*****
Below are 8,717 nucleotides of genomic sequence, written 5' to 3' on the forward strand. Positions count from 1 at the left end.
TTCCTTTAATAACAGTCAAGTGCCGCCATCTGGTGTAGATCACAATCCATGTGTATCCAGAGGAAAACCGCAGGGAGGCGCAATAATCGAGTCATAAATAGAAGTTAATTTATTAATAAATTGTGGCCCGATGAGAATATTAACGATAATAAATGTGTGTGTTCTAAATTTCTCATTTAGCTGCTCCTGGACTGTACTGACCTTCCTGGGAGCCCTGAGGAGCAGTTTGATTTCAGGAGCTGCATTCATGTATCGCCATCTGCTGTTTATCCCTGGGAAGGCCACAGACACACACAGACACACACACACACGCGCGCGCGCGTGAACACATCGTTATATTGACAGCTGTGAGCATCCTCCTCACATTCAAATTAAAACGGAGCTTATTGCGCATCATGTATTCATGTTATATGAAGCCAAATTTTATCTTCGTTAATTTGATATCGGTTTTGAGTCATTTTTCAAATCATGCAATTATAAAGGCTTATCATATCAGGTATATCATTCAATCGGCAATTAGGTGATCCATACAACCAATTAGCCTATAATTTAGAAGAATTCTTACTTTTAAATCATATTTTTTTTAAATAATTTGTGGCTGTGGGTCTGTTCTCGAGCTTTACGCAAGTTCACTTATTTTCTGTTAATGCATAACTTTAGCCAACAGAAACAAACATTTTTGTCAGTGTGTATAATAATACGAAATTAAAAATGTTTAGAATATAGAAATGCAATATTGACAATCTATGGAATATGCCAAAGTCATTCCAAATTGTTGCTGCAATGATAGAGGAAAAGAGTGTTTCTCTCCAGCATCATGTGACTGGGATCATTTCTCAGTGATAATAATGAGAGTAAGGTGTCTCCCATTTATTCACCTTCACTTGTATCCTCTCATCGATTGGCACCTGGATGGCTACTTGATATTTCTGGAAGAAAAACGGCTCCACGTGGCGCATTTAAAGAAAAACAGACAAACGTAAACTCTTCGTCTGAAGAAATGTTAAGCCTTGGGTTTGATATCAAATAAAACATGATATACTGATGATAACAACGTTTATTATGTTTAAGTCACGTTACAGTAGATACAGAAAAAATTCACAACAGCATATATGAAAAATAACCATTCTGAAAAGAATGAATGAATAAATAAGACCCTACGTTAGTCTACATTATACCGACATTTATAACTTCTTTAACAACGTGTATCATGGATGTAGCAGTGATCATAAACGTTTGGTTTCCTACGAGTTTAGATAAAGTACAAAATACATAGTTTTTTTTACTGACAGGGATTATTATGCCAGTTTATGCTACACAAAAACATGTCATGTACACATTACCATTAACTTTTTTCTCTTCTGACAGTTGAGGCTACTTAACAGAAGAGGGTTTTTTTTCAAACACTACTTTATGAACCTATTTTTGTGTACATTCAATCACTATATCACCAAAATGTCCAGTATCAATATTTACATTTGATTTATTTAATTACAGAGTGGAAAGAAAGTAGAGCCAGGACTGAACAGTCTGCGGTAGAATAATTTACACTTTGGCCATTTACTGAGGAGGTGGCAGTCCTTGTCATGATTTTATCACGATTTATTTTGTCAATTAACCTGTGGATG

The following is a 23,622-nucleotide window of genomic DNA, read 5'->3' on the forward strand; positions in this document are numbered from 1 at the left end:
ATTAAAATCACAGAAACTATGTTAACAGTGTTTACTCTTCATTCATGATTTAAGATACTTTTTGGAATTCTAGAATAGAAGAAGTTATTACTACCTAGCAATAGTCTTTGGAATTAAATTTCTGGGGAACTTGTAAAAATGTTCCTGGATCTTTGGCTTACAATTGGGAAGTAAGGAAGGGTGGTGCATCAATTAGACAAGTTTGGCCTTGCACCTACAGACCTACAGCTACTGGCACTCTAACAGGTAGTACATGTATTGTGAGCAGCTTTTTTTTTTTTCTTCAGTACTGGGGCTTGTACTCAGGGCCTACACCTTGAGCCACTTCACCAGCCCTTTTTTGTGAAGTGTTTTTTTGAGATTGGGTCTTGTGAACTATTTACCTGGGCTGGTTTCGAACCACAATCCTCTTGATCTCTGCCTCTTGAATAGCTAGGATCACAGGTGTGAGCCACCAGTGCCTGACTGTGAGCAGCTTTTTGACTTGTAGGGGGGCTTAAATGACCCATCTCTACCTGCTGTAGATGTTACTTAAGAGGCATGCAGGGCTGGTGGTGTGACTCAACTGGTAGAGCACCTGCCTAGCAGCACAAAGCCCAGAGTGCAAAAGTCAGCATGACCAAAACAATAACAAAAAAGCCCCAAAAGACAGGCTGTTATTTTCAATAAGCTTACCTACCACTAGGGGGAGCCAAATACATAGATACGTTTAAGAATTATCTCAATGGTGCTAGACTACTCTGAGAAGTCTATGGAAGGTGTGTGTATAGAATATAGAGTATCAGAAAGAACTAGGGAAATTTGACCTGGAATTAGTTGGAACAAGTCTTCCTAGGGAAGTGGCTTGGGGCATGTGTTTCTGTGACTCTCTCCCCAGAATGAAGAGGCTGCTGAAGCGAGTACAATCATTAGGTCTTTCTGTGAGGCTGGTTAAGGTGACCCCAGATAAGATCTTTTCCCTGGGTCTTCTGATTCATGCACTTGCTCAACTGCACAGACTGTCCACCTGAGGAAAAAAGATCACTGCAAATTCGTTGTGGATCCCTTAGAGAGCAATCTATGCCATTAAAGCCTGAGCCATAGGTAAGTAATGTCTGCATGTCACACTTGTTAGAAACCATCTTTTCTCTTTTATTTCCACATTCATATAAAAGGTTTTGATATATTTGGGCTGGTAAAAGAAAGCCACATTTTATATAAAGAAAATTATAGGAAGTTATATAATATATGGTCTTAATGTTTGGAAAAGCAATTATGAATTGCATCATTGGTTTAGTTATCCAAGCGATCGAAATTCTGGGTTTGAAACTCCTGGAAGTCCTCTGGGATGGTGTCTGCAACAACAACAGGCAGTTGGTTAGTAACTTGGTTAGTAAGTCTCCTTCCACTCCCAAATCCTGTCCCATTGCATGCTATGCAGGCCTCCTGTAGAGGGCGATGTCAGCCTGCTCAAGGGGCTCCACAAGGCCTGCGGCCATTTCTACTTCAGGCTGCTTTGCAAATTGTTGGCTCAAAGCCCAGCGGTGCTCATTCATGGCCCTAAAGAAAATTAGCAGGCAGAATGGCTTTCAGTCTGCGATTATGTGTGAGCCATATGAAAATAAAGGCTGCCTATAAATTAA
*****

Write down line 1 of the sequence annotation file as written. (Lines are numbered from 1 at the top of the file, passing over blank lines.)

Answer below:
Below are 8,717 nucleotides of genomic sequence, written 5' to 3' on the forward strand. Positions count from 1 at the left end.